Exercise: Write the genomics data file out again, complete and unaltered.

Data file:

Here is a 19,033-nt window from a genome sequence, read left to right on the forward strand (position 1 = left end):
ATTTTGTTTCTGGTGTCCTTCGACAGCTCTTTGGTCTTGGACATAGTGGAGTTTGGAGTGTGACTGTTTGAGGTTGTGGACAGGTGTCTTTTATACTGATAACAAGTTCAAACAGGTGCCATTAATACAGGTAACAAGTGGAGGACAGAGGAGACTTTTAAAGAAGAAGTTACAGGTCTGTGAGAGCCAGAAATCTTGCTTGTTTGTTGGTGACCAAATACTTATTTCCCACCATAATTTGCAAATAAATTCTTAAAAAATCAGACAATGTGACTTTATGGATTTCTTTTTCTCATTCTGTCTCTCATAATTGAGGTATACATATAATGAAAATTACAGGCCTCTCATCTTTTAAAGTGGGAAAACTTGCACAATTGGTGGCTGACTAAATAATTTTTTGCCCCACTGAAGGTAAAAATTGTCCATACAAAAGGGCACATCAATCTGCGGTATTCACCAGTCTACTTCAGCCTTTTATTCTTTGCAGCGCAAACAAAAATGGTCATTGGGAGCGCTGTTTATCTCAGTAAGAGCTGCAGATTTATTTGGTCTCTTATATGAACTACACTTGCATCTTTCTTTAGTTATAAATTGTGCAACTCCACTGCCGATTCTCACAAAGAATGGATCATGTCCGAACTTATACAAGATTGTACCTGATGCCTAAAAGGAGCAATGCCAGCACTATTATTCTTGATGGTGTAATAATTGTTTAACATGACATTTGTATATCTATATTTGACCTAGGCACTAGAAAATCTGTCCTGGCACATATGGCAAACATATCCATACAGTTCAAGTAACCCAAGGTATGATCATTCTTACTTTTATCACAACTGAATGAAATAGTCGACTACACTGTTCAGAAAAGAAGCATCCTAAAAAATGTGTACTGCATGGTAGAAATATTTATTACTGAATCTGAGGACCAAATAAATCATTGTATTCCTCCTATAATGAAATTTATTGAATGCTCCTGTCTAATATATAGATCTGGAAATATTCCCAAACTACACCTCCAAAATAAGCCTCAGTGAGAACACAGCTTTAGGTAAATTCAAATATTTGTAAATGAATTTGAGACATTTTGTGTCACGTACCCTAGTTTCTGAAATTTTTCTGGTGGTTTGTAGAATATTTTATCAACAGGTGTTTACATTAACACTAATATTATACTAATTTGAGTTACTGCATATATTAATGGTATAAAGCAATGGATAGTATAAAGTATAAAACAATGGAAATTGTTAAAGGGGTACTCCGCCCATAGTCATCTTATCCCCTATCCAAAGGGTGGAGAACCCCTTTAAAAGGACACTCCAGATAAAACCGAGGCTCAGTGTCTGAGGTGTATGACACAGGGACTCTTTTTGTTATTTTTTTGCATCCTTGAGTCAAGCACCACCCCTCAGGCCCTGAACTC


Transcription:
Here is a 19,033-nt window from a genome sequence, read left to right on the forward strand (position 1 = left end):
ATTTTGTTTCTGGTGTCCTTCGACAGCTCTTTGGTCTTGGACATAGTGGAGTTTGGAGTGTGACTGTTTGAGGTTGTGGACAGGTGTCTTTTATACTGATAACAAGTTCAAACAGGTGCCATTAATACAGGTAACAAGTGGAGGACAGAGGAGACTTTTAAAGAAGAAGTTACAGGTCTGTGAGAGCCAGAAATCTTGCTTGTTTGTTGGTGACCAAATACTTATTTCCCACCATAATTTGCAAATAAATTCTTAAAAAATCAGACAATGTGACTTTATGGATTTCTTTTTCTCATTCTGTCTCTCATAATTGAGGTATACATATAATGAAAATTACAGGCCTCTCATCTTTTAAAGTGGGAAAACTTGCACAATTGGTGGCTGACTAAATAATTTTTTGCCCCACTGAAGGTAAAAATTGTCCATACAAAAGGGCACATCAATCTGCGGTATTCACCAGTCTACTTCAGCCTTTTATTCTTTGCAGCGCAAACAAAAATGGTCATTGGGAGCGCTGTTTATCTCAGTAAGAGCTGCAGATTTATTTGGTCTCTTATATGAACTACACTTGCATCTTTCTTTAGTTATAAATTGTGCAACTCCACTGCCGATTCTCACAAAGAATGGATCATGTCCGAACTTATACAAGATTGTACCTGATGCCTAAAAGGAGCAATGCCAGCACTATTATTCTTGATGGTGTAATAATTGTTTAACATGACATTTGTATATCTATATTTGACCTAGGCACTAGAAAATCTGTCCTGGCACATATGGCAAACATATCCATACAGTTCAAGTAACCCAAGGTATGATCATTCTTACTTTTATCACAACTGAATGAAATAGTCGACTACACTGTTCAGAAAAGAAGCATCCTAAAAAATGTGTACTGCATGGTAGAAATATTTATTACTGAATCTGAGGACCAAATAAATCATTGTATTCCTCCTATAATGAAATTTATTGAATGCTCCTGTCTAATATATAGATCTGGAAATATTCCCAAACTACACCTCCAAAATAAGCCTCAGTGAGAACACAGCTTTAGGTAAATTCAAATATTTGTAAATGAATTTGAGACATTTTGTGTCACGTACCCTAGTTTCTGAAATTTTTCTGGTGGTTTGTAGAATATTTTATCAACAGGTGTTTACATTAACACTAATATTATACTAATTTGAGTTACTGCATATATTAATGGTATAAAGCAATGGATAGTATAAAGTATAAAACAATGGAAATTGTTAAAGGGGTACTCCGCCCATAGTCATCTTATCCCCTATCCAAAGGGTGGAGAACCCCTTTAAAAGGACACTCCAGATAAAACCGAGGCTCAGTGTCTGAGGTGTATGACACAGGGACTCTTTTTGTTATTTTTTTGCATCCTTGAGTCAAGCACCACCCCTCAGGCCCTGAACTC